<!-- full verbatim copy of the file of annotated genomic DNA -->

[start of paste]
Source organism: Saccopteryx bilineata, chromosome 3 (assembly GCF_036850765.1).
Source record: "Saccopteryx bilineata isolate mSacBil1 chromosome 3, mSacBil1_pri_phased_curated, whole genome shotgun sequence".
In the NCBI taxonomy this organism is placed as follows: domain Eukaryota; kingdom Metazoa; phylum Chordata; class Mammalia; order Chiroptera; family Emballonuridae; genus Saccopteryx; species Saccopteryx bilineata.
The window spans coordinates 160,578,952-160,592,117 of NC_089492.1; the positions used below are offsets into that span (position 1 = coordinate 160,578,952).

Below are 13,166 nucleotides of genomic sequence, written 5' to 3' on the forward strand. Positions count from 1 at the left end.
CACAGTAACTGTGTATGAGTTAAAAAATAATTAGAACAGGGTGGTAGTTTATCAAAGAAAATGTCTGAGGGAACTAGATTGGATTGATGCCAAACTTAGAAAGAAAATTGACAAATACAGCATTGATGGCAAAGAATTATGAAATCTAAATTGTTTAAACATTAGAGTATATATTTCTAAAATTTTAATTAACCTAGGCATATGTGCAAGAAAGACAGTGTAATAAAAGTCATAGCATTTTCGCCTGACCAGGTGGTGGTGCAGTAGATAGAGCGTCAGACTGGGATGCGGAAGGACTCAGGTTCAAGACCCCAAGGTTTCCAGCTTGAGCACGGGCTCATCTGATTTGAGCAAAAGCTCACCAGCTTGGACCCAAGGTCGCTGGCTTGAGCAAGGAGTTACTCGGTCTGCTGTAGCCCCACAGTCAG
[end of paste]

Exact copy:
Source organism: Saccopteryx bilineata, chromosome 3 (assembly GCF_036850765.1).
Source record: "Saccopteryx bilineata isolate mSacBil1 chromosome 3, mSacBil1_pri_phased_curated, whole genome shotgun sequence".
In the NCBI taxonomy this organism is placed as follows: domain Eukaryota; kingdom Metazoa; phylum Chordata; class Mammalia; order Chiroptera; family Emballonuridae; genus Saccopteryx; species Saccopteryx bilineata.
The window spans coordinates 160,578,952-160,592,117 of NC_089492.1; the positions used below are offsets into that span (position 1 = coordinate 160,578,952).

Below are 13,166 nucleotides of genomic sequence, written 5' to 3' on the forward strand. Positions count from 1 at the left end.
CACAGTAACTGTGTATGAGTTAAAAAATAATTAGAACAGGGTGGTAGTTTATCAAAGAAAATGTCTGAGGGAACTAGATTGGATTGATGCCAAACTTAGAAAGAAAATTGACAAATACAGCATTGATGGCAAAGAATTATGAAATCTAAATTGTTTAAACATTAGAGTATATATTTCTAAAATTTTAATTAACCTAGGCATATGTGCAAGAAAGACAGTGTAATAAAAGTCATAGCATTTTCGCCTGACCAGGTGGTGGTGCAGTAGATAGAGCGTCAGACTGGGATGCGGAAGGACTCAGGTTCAAGACCCCAAGGTTTCCAGCTTGAGCACGGGCTCATCTGATTTGAGCAAAAGCTCACCAGCTTGGACCCAAGGTCGCTGGCTTGAGCAAGGAGTTACTCGGTCTGCTGTAGCCCCACAGTCAG